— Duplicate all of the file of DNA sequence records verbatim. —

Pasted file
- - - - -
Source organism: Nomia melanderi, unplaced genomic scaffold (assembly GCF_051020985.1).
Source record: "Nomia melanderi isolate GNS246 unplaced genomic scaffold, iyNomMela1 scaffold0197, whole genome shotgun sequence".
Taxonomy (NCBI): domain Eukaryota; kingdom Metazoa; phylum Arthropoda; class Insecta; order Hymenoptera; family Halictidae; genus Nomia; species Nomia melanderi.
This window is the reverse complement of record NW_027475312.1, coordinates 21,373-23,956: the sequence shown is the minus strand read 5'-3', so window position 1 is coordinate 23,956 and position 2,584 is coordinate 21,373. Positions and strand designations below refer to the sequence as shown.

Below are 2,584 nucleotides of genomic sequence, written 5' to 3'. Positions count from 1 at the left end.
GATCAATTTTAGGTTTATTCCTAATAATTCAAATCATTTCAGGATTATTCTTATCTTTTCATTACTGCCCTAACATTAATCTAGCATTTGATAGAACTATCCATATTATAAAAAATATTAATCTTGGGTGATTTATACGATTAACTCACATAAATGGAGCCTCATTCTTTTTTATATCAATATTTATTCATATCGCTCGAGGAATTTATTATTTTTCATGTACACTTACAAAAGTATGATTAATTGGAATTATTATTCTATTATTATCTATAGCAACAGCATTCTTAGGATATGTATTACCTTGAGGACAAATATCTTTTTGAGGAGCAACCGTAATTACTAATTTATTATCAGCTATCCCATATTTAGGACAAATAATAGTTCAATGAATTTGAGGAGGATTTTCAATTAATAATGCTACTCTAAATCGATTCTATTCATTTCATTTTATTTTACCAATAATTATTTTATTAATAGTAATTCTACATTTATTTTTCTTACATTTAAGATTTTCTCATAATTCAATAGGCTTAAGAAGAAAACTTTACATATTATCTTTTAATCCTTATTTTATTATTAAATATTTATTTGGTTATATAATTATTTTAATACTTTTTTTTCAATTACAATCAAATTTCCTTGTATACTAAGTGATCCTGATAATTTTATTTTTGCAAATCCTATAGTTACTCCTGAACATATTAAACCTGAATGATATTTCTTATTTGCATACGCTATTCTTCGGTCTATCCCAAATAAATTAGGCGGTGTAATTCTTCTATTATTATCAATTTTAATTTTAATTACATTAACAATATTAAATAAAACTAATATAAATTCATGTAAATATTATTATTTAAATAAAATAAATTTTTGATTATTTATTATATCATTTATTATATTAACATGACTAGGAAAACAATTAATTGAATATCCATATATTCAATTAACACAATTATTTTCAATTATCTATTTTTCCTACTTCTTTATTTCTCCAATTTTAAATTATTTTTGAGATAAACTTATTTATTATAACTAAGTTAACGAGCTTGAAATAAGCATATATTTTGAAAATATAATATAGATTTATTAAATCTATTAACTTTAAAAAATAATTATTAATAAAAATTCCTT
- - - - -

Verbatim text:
Source organism: Nomia melanderi, unplaced genomic scaffold (assembly GCF_051020985.1).
Source record: "Nomia melanderi isolate GNS246 unplaced genomic scaffold, iyNomMela1 scaffold0197, whole genome shotgun sequence".
Taxonomy (NCBI): domain Eukaryota; kingdom Metazoa; phylum Arthropoda; class Insecta; order Hymenoptera; family Halictidae; genus Nomia; species Nomia melanderi.
This window is the reverse complement of record NW_027475312.1, coordinates 21,373-23,956: the sequence shown is the minus strand read 5'-3', so window position 1 is coordinate 23,956 and position 2,584 is coordinate 21,373. Positions and strand designations below refer to the sequence as shown.

Below are 2,584 nucleotides of genomic sequence, written 5' to 3'. Positions count from 1 at the left end.
GATCAATTTTAGGTTTATTCCTAATAATTCAAATCATTTCAGGATTATTCTTATCTTTTCATTACTGCCCTAACATTAATCTAGCATTTGATAGAACTATCCATATTATAAAAAATATTAATCTTGGGTGATTTATACGATTAACTCACATAAATGGAGCCTCATTCTTTTTTATATCAATATTTATTCATATCGCTCGAGGAATTTATTATTTTTCATGTACACTTACAAAAGTATGATTAATTGGAATTATTATTCTATTATTATCTATAGCAACAGCATTCTTAGGATATGTATTACCTTGAGGACAAATATCTTTTTGAGGAGCAACCGTAATTACTAATTTATTATCAGCTATCCCATATTTAGGACAAATAATAGTTCAATGAATTTGAGGAGGATTTTCAATTAATAATGCTACTCTAAATCGATTCTATTCATTTCATTTTATTTTACCAATAATTATTTTATTAATAGTAATTCTACATTTATTTTTCTTACATTTAAGATTTTCTCATAATTCAATAGGCTTAAGAAGAAAACTTTACATATTATCTTTTAATCCTTATTTTATTATTAAATATTTATTTGGTTATATAATTATTTTAATACTTTTTTTTCAATTACAATCAAATTTCCTTGTATACTAAGTGATCCTGATAATTTTATTTTTGCAAATCCTATAGTTACTCCTGAACATATTAAACCTGAATGATATTTCTTATTTGCATACGCTATTCTTCGGTCTATCCCAAATAAATTAGGCGGTGTAATTCTTCTATTATTATCAATTTTAATTTTAATTACATTAACAATATTAAATAAAACTAATATAAATTCATGTAAATATTATTATTTAAATAAAATAAATTTTTGATTATTTATTATATCATTTATTATATTAACATGACTAGGAAAACAATTAATTGAATATCCATATATTCAATTAACACAATTATTTTCAATTATCTATTTTTCCTACTTCTTTATTTCTCCAATTTTAAATTATTTTTGAGATAAACTTATTTATTATAACTAAGTTAACGAGCTTGAAATAAGCATATATTTTGAAAATATAATATAGATTTATTAAATCTATTAACTTTAAAAAATAATTATTAATAAAAATTCCTT